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Chanelle Ellaya

Starring Antonio David Lyons (American History X, Hotel Rwanda), Mathew Ishitile and Senga Brockerhoff, Perivi Katjavivi’s first feature film The Unseen is a powerful commentary on what it means to be a young person in modern-day Africa. Born in England to a Namibian father and an English mother, Katjavivi moved to Namibia at the dawn of independence in 1990 where he has spent the majority of his life ever since. Growing up mixed-race in postcolonial Namibia, Katjavivi says he has been each of the three main characters in The Unseen at some point in his life.

Shot on location in Windhoek and surrounds, the 70-minute film – presented as a set of three somewhat interconnected black and white vignettes that blur the line between fiction and documentary – is a contemporary look at Namibia, through the eyes of three very different individuals from diverse backgrounds.

Though these characters are different in the traditional sense of the word, they are connected by their longing to belong, to ‘find themselves’. There’s Marcus (Lyons), an African-American actor who is visiting Namibia to play the role of one of the country’s historical leaders. With little guidance from his director, Marcus is left to research the role on his own, hoping to find his own ‘truth’ in this unfamiliar landscape. Honesty – an on-going theme in the film – is also a major concern for the chara ...

Starring Antonio David Lyons (American History X, Hotel Rwanda), Mathew Ishitile and Senga Brockerhoff, Perivi Katjavivi’s first feature film The Unseen is a powerful commentary on what it means to be a young person in modern-day Africa. Born in England to a Namibian father and an English mother, Katjavivi moved to Namibia at the dawn of independence in 1990 where he has spent the majority of his life ever since. Growing up mixed-race in postcolonial Namibia, Katjavivi says he has been each of the three main characters in The Unseen at some point in his life.

Shot on location in Windhoek and surrounds, the 70-minute film – presented as a set of three somewhat interconnected black and white vignettes that blur the line between fiction and documentary – is a contemporary look at Namibia, through the eyes of three very different individuals from diverse backgrounds.

Though these characters are different in the traditional sense of the word, they are connected by their longing to belong, to ‘find themselves’. There’s Marcus (Lyons), an African-American actor who is visiting Namibia to play the role of one of the country’s historical leaders. With little guidance from his director, Marcus is left to research the role on his own, hoping to find his own ‘truth’ in this unfamiliar landscape. Honesty – an on-going theme in the film – is also a major concern for the character Anu (Ishitile), an aspiring local musician who struggles to find his defining voice amidst his muddled Western and traditional influences. Anu begins to look to more mystical sources for answers and becomes increasingly isolated from those around him. The Unseen also follows Sara (Brockerhoff), a disillusioned, severely depressed young woman who returns home to Namibia with thoughts of suicide.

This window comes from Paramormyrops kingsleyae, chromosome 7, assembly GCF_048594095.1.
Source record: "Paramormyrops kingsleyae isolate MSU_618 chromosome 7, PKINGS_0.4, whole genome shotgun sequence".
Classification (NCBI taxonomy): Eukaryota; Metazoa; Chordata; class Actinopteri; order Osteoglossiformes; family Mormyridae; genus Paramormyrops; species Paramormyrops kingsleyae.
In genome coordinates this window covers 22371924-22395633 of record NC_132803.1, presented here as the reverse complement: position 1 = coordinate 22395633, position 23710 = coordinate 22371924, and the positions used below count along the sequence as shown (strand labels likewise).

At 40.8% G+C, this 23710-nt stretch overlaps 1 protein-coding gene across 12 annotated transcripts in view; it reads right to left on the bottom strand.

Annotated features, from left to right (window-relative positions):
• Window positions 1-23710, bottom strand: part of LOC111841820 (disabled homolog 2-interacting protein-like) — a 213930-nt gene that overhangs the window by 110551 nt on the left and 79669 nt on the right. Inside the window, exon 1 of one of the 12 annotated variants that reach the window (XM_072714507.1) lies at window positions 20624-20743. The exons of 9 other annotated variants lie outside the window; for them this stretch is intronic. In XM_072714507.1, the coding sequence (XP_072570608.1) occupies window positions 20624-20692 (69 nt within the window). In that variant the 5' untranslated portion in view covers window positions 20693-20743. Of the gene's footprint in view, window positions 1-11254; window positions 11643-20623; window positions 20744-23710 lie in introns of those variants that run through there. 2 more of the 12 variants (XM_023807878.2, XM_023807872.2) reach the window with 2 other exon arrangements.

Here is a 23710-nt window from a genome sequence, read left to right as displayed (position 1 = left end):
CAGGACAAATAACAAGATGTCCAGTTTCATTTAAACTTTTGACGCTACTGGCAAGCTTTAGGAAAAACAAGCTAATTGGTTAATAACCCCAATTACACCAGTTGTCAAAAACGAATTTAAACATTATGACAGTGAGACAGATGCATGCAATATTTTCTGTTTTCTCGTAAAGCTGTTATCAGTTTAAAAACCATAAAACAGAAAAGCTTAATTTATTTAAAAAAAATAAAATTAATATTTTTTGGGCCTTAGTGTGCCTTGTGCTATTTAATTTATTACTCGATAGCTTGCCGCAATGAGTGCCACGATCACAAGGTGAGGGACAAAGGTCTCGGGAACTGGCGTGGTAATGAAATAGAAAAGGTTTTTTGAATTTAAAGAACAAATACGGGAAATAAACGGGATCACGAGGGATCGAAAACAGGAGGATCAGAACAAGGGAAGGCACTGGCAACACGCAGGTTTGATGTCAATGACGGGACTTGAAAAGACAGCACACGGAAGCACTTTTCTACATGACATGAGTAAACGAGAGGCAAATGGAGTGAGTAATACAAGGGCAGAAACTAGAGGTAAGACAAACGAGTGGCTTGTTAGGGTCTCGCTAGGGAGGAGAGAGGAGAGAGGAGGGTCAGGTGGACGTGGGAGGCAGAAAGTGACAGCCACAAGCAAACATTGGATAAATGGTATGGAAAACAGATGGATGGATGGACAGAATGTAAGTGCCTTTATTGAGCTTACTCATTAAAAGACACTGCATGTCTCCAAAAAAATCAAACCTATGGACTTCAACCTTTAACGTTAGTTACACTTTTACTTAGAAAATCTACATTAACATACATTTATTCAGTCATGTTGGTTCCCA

Katjavivi, in short, describes the film as an open-ended essay that explores what it means to be alive in independent Namibia. “I was interested in the idea of following these three wandering souls that were all being pulled and tugged in opposite directions,” Katjavivi comments. “Somewhere in the middle is something beautiful, something terrifying, something unseen…Something that would blur the line between documentary and fiction and give a never-before-seen look at contemporary Namibian society…And deal with questions of identity, language, culture, dreams, ambitions…”

Displaying striking imagery of the Namibian landscape, the black and white film is frequently intercut with shots of flowing water and trees blowing in the wind, Katjavivi says he chose to use this cinematic techniques as a way to connect his three main characters: “That’s a character in the film…It’s just this way of connecting them all. All three characters and their stories – and the water, wind, trees, grass and so on are like this unseen force or personality that ties us all together. Something alive but intangible. It’s very transcendental…”

Written and directed by Katjavivi, and co-produced by him, Ronald James, Shalongo Nambala and Cecil Moller, The Unseen was shot by DOP Antonius Tsuob on a Canon C300 over 14 days in May/June 2015 and premiered to rave reviews at the Pan African Film Festival in Los Angeles earlier this year.

The film was crowd-funded in its entirety, in what Katjavivi describes as “old fashioned crowd-funding.” “We wanted to show we could make a film…Regardless of not having access to major funding. It was crowd-funded but really crowd-funded. House to house, door to door…The old fashioned way. No internet,” he explains.

An Old Location Films production, The Unseen lacks the components of a typical feature film in that there is no conventional beginning, middle and ending, no definite character build, or resolution found for the issues plaguing the three main characters.

Katjavivi says the film is more of a conversation and commentary on “the big questions” that plague us all, questions about God, identity and belonging. “It’s a film for the young contemporary African who is just trying to figure shit out. You know the big questions,” he comments. “…And I made it for them and I’m just really into asking questions. No expectations. Just how does this film contributes to that conversation about art, identity, colonialism, space, Egypt, love, marriage, suicide, etc? It’s less about finding resolutions for these characters as it is about evoking atmosphere and creating a space for us to engage with questions of postcolonial identity.”

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